I live near historic Main Street Ellicott City -- a quaint old milltown main street lined with boutique and antique stores and some well-respected restaurants in old stone buildings.
In 1772, three Quaker brothers from Pennsylvania, chose the picturesque wilderness, upriver from Elk Ridge Landing (known today as Elkridge, Maryland), to establish a flour mill. John, Andrew, and Joseph Ellicott founded Ellicott's Mills, which became one of the largest milling and manufacturing towns in the East. The Ellicott brothers helped revolutionize farming in the area by persuading farmers to plant wheat instead of tobacco and also by introducing fertilizer to revitalize depleted soil.
When the kids were little, we frequently visited B&O Museum. The Ellicott City Station is the oldest surviving railroad station in America and the site of the original terminus of the first 13 miles of commercial track ever constructed in America. In the 1970s the station was restored as a museum and a second restoration in 1999 returned the building to its 1857 appearance. The station, built of huge blocks of locally quarried granite, stands today as a living history museum, and has been designated a National Historic Landmark. The site interprets the story of transportation and travel in early America through seasonal exhibits, education programs and living history programs. According to the Haunted Ellicott City Ghost Tours, several ghosts haunt the old building.
By 1861, Ellicott's Mills was a prosperous farming and manufacturing area. At the start of the Civil War in May 1861, Union troops seized a Winans Steam Gun en route to Harpers Ferry at Ellicott Mills. The experimental gun was used to guard the Thomas Viaduct for the remainder of the war. On July 10, 1864, Federal troops under the command of General Lew Wallace retreated down the National Pike (now U.S. 40) from the Battle of Monocacy to the Baltimore and Ohio Railroad Ellicott's Mills station. Homes and churches in Ellicott's Mills were temporarily used as hospitals for the Union wounded, perhaps accounting for why there are so many purported hauntings within the mile-long main street.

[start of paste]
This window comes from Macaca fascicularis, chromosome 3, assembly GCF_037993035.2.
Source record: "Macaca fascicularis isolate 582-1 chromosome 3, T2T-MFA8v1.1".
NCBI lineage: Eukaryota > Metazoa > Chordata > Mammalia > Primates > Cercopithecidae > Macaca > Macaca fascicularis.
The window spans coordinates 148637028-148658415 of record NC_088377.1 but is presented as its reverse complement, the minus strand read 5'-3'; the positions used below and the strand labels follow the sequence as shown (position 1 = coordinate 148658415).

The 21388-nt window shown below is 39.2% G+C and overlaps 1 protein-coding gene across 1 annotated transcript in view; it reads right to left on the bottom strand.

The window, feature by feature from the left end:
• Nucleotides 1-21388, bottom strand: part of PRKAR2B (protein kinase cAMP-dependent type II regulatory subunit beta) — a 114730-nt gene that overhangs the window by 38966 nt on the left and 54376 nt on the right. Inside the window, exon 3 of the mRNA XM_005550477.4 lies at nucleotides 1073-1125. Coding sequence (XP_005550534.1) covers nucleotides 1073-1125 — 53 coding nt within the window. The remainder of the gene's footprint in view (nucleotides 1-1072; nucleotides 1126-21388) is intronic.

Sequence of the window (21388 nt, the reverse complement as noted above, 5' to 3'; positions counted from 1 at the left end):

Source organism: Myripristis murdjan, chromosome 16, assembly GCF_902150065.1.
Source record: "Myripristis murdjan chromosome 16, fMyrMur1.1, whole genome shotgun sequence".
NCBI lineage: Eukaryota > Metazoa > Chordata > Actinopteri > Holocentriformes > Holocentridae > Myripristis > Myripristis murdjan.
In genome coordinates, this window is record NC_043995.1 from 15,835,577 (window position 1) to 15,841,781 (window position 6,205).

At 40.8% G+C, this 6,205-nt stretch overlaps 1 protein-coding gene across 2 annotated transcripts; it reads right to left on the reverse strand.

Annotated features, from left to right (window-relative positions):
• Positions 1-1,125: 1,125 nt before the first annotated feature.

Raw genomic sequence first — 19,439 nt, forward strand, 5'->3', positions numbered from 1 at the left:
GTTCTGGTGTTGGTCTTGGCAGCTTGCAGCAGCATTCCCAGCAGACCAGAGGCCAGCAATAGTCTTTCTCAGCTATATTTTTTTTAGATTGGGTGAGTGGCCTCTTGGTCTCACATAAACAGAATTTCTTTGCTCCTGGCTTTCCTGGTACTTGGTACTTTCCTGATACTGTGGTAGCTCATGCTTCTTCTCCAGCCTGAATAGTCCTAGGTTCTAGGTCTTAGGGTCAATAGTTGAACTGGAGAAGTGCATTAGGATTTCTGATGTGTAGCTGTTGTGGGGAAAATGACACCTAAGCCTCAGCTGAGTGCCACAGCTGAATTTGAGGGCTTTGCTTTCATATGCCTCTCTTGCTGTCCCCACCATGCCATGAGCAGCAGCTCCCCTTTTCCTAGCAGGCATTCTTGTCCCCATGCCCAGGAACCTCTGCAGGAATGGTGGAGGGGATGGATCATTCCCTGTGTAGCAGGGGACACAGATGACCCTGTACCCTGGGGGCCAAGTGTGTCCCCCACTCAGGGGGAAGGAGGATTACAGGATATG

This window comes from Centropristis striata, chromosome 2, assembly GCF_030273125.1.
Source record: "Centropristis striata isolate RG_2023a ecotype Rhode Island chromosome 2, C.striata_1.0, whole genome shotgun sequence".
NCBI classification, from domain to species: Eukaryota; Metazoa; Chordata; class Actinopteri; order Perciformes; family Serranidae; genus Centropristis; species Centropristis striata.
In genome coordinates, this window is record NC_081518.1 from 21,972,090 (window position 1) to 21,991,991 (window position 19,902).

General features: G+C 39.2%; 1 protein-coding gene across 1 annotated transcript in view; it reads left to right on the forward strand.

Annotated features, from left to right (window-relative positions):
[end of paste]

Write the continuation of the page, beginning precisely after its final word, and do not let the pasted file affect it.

* The historic main street of Ellicott City, that is.
For more about Ellicott City's ghosts, check out: http://www.midatlanticdaytrips.blogspot.com/2013/06/ellicott-city-ghost-tour-little-bit-of.html
Getting There: There is street parking available along the entire main street but there's also a parking lot on the upper end of Main Street, near the Howard County Visitor's Center. On the lower end, there's limited parking near the Railroad Museum. Bring quarters or credit cards, because most of the parking is metered.
Dogs: Yes for the ghost walk and Old Trollyline hike, or just walking up and down the street; no for boutique shopping, fine dining, or bar-hopping. During warm weather, some restaurants allow well-behaved dogs to dine with their owners in the outdoor tables. Call ahead to confirm.
Have you daytripped somewhere interesting? I'd love to hear what you're doing! Email da[email protected] if you're interested in being a guest-blogger!